Ghost websites are essential hardware for your crisis communication plan. They contain content you store away for a scary crisis.
Ghost content can be as basic as B-roll that you can feed TV reporters for use as “wild footage” in their crisis coverage. Content can be more advanced such as videos that show processes or safety features. There can be backgrounders, animations, frequently asked questions and answers, media clips and infographics.
Good crisis plans call for creation of ghost websites as a cupboard of content to draw upon when crisis hits. But ghost websites also can play valuable roles in crisis preparation itself.
The best crisis plans contain sound advice for how to respond to a crisis, not just what to say. Brainstorming for content to place on a ghost website should center on what you may need to describe, explain or demonstrate – and how best to show it. What you may need to describe, explain or demonstrate should lead you to go-to people and resources that can provide answers. Reaching out to go-to resources for ghost website content is like a dress rehearsal for a crisis, when getting and verifying information in real time is at a premium.
Restocking ghost website content presents a perfect opportunity for reviewing the overall crisis plan. Looking to see if you are missing useful B-roll footage or whether you should update an infographic are cues to make the same assessment of a crisis plan’s call-down phone list or the crisis scenarios that anchor your plan.
Some of the most important ghost content you can develop is third-party validation of your products, product claims or safety processes. This validation should be checked routinely and updated as necessary. The review should trigger a wider reflection on additional ways to validate claims or emerging best practices, which in turn can alter approaches to a crisis or point to smart management actions.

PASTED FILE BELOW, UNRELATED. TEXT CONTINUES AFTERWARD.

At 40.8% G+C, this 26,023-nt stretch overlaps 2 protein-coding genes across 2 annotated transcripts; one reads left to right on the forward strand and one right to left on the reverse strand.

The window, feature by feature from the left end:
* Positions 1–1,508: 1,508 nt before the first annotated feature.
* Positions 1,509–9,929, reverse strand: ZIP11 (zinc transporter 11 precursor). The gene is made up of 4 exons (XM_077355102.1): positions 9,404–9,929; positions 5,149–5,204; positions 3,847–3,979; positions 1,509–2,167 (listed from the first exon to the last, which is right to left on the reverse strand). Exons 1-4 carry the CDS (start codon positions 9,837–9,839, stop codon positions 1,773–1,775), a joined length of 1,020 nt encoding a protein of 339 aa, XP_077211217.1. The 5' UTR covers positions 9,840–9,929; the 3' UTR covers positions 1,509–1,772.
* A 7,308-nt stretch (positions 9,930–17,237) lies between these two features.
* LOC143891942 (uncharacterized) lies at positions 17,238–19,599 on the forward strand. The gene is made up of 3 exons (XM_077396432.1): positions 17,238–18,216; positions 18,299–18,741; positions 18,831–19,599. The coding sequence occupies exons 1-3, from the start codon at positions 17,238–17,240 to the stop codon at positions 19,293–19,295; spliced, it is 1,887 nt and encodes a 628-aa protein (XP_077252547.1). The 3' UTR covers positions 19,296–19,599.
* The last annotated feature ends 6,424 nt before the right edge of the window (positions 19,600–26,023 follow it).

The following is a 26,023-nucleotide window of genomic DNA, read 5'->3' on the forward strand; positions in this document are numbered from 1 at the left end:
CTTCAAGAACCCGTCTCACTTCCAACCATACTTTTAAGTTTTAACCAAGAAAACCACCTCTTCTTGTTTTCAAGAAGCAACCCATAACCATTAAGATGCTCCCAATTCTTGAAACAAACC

Crisis scenarios can be very different and require significantly different kinds of crisis content. Ghost website content is a simple way to hammer home that point to a crisis team, as well as prepare for a crisis. Ghost content to deal with an environmental spill (showing your environmental stewardship) is not the same as what is needed to deal with financial fraud (showing your financial safeguards).
Reviewing ghost website content scenario by scenario can reveal pockets of knowledge you need to fill in or expose actions you should take to prevent or reduce the likelihood of a crisis.
In a crisis test drill, activating and pushing out appropriate ghost content can measure how well your social media platforms are positioned for crisis response.
A crisis manager could recruit a group of print and electronic editors to discuss the kind of validated content they would value in a crisis situation. The discussion could include a show-and-tell of ghost content. Their comments and insights could be useful in grooming or adding to a crisis plan’s ghost content.
Since a goal for effective crisis response is to preserve and even enhance a reputation, invite marketing staff to riff on ghost content ideas, which might double as marketing content. There is nothing wrong with repurposing ghost content for current usage, making it familiar when it returns as part of a crisis response.
Employing ghost website content as a catalyst in the crisis preparation process can sharpen the resulting crisis plan. It also will strengthen the ghost content you have created for that scary day.
Gary Conkling is principal and co-founder of CFM Strategic Communications, and he leads the firm's PR practice, specializing in crisis communications. He is a former journalist, who later worked on Capitol Hill and represented a major Oregon company. But most importantly, he’s a die-hard Ducks fan. You can reach Gary at email@example.com and you can follow him on Twitter at @GaryConkling.